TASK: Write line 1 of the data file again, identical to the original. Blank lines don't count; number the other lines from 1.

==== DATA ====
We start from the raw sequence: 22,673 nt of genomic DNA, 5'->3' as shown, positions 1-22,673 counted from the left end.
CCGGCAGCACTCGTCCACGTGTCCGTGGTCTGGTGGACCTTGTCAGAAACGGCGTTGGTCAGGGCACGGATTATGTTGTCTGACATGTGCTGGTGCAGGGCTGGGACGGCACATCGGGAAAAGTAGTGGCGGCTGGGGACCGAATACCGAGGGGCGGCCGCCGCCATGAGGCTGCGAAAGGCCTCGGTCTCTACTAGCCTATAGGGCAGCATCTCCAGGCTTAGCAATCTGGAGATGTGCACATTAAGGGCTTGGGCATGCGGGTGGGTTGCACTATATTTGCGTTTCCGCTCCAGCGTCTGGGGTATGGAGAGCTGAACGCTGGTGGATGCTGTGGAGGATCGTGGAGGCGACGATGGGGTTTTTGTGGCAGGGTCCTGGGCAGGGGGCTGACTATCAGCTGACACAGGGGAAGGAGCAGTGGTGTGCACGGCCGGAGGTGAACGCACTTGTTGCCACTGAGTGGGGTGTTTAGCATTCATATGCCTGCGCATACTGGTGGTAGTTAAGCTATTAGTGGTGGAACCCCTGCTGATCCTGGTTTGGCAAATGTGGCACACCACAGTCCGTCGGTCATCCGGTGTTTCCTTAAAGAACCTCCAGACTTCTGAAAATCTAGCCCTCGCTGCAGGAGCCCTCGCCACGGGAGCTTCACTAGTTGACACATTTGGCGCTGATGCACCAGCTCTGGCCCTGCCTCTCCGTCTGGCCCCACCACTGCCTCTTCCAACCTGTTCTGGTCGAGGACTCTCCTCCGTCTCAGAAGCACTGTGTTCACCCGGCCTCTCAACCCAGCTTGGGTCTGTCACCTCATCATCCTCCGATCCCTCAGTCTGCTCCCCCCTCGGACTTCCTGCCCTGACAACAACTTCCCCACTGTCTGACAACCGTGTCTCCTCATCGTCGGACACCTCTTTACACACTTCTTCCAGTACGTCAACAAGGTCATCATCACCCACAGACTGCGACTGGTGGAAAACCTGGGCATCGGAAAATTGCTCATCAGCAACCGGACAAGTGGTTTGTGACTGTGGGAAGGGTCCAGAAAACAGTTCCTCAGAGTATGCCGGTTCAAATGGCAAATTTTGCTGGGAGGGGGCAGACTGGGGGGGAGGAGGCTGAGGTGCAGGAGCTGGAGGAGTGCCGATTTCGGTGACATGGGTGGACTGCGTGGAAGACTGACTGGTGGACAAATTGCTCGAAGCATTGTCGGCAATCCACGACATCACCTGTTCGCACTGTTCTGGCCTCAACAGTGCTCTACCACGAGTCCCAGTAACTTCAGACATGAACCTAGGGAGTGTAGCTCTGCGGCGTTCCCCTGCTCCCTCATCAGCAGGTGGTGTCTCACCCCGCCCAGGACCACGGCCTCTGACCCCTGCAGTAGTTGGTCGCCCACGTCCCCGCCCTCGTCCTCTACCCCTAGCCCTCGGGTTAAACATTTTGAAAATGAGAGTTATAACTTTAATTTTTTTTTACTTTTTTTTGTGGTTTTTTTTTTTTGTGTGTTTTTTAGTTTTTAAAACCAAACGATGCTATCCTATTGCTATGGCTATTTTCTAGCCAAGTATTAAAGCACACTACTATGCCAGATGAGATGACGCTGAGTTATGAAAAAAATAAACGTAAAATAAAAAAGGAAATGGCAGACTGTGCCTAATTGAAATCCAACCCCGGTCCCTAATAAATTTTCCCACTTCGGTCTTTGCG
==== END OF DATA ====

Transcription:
We start from the raw sequence: 22,673 nt of genomic DNA, 5'->3' as shown, positions 1-22,673 counted from the left end.